- Poster presentation
- Open Access
PReS-FINAL-2127: Sclerodermatous graft versus host disease
© Stevenson et al.; licensee BioMed Central Ltd. 2013
- Published: 5 December 2013
- Occupational Therapy
- Haematopoietic Stem Cell Transplantation
- Post Transplant
- Joint Contracture
Cutaneous graft-versus-host-disease (GVHD) is a common manifestation of GVHD post allogeneic haematopoietic stem cell transplantation (HSCT). It is characterised into lichenoid and scleroderma variants. Sclerodermatous GVHD is thought to be rare, with few reports in the paediatric population.
To describe 3 paediatric cases of GVHD associated scleroderma.
Retrospective case note review.
A 7 year old girl was referred to rheumatology 2 years after maternal HLA matched HSCT for acute lymphoblastic leukaemia. Mild cutaneous GVHD was noted post transplant. She subsequently presented with severe sclerodermatous changes on both lower legs. She had marked loss of range of movement (ROM) of her ankles, and the disease rapidly progressed to involve the skin of her thighs and left arm, with significant joint contractures. She was treated with methylprednisolone, methotrexate and physiotherapy (PT) with good effect: improved ROM, softening of the skin and no further progression.
A 4 year old girl was referred to rheumatology 3 years after having 2 matched sibling HSCT for MHC class 2 deficiency. Very mild cutaneous GVHD had been noted post transplant. She presented with rapidly worsening contractures affecting her hands and lower limbs with diffuse swelling, erythema, thickness and tethering of skin and tendons. She was treated with PT, occupational therapy (OT) and splinting, together with prednisolone and methotrexate. Clinical improvement was maintained over the following year.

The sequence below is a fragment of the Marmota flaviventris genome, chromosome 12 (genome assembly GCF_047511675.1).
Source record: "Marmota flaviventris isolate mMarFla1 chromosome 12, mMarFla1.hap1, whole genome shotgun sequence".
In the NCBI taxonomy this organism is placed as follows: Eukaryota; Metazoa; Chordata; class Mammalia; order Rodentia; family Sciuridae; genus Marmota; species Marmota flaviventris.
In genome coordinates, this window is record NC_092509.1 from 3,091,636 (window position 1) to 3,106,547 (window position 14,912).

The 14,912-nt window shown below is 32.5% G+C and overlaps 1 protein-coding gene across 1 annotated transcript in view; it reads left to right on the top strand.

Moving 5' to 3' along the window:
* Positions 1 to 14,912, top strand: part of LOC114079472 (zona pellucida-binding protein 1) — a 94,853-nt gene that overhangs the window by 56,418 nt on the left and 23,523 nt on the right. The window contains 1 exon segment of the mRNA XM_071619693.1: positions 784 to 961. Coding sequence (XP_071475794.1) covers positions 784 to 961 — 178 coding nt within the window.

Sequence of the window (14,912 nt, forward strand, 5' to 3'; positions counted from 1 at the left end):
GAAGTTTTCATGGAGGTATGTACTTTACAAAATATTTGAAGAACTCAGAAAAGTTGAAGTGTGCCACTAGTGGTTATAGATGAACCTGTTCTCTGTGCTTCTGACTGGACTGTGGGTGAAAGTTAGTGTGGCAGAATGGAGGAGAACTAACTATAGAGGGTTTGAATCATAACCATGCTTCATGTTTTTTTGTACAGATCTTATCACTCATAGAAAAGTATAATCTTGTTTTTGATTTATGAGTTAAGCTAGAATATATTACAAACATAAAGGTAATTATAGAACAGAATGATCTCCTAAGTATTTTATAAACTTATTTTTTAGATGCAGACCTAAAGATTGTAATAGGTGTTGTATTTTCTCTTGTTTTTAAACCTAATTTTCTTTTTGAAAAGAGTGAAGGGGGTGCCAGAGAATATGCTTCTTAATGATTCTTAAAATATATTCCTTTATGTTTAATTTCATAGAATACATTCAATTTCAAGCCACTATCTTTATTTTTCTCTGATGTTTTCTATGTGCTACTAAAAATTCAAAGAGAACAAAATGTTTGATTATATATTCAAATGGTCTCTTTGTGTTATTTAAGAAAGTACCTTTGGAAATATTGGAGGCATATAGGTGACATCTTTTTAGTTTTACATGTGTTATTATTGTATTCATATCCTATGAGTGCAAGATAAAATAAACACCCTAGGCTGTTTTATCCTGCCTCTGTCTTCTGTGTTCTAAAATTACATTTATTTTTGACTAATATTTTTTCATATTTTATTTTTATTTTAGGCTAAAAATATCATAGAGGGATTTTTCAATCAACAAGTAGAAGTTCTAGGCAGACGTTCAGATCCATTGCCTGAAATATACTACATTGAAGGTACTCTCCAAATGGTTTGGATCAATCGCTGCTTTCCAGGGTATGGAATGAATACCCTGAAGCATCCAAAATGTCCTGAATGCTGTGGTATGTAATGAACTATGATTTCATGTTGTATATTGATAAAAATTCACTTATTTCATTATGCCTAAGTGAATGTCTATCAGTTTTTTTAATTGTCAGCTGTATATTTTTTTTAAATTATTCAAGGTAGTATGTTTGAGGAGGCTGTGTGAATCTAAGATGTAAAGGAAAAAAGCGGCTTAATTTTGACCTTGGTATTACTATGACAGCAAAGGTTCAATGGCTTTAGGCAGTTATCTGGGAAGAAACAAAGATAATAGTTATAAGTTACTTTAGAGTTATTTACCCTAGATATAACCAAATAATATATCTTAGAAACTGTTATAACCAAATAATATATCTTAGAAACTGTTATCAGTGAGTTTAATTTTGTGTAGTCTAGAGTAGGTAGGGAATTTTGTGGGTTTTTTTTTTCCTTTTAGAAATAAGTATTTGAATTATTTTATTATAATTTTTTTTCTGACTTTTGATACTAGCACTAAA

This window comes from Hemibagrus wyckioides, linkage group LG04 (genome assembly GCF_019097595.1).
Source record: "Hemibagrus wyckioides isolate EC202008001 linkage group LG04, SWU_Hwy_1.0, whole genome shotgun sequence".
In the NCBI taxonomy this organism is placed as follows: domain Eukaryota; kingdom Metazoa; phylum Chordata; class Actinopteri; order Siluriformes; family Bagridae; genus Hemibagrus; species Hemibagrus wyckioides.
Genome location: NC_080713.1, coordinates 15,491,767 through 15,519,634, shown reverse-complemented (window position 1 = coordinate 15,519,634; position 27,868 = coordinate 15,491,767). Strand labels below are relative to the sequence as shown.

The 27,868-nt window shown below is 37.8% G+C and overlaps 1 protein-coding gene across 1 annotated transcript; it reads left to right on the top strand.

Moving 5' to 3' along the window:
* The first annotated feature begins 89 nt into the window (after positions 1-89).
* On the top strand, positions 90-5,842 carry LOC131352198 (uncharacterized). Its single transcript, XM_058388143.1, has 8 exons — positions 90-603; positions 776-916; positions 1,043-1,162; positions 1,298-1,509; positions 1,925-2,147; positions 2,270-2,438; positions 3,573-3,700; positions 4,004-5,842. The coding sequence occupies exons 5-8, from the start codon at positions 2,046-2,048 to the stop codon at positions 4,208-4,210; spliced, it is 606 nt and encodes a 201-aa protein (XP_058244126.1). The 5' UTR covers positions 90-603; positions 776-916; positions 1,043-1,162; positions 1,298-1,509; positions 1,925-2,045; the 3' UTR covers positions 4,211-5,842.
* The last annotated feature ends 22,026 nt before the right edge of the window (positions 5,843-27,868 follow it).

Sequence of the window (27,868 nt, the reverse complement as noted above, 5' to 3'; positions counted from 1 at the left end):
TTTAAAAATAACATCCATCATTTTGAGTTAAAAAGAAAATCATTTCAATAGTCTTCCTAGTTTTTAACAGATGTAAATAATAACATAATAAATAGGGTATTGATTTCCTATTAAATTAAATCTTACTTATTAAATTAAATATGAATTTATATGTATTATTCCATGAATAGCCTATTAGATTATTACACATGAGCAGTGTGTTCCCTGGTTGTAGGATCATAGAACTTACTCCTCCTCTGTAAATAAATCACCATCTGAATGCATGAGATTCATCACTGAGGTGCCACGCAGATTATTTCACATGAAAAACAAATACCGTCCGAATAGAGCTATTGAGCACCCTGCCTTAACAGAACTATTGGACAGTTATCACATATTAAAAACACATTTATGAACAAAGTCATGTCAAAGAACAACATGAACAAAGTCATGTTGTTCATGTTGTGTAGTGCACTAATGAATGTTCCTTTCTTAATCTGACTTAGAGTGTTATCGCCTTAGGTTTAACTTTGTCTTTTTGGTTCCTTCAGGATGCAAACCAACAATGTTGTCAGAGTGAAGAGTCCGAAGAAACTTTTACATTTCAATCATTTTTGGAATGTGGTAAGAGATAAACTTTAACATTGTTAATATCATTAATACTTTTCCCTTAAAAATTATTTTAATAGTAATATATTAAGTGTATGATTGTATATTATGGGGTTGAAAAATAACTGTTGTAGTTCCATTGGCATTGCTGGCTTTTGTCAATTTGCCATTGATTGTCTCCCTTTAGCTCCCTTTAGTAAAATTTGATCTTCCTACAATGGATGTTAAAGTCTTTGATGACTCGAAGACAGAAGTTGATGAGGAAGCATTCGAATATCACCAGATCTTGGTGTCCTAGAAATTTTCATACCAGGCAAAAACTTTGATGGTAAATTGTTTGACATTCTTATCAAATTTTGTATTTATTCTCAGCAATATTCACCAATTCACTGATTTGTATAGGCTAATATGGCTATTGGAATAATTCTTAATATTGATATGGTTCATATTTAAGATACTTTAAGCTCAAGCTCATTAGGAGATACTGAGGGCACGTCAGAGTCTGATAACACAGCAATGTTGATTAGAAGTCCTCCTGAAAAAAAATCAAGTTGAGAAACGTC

A 6 year old girl with beta thalassaemia major was referred to rheumatology 2 years post HSCT. Buccal GVHD was noted 4 months post transplant, treated initially with steroids and ciclosporin followed by extra-corporeal photophoresis. Despite some initial response to this there was a profound deterioration of hand function with severely restricted wrists and fingers bilaterally and reduced grip strength. She has been treated with an increased dose of prednisolone, the addition of methotrexate, PT and OT.
We report 3 cases of sclerodermatous GVHD following HSCT. The indications for HSCT differed in each case. All had mild cutaneous GVHD noted in the early post transplant period. All presented months or years later with extensive sclerodermatous skin changes. Widespread established joint contractures were noted at the time of referral to rheumatology. There is a paucity of evidence regarding effective treatment for this condition. 2 of our cases showed significant improvement with a combination of steroids, methotrexate, PT, OT and appropriate splinting.
Sclerodermatous GVHD is rare in the paediatric population but results in significant morbidity in affected individuals. In these cases severe joint contractures were noted at the time of referral to Rheumatology. Monitoring for early signs of joint contracture post HSCT, and raising awareness of this potential complication, should facilitate earlier diagnosis, with the potential to optimise outcome for affected children.
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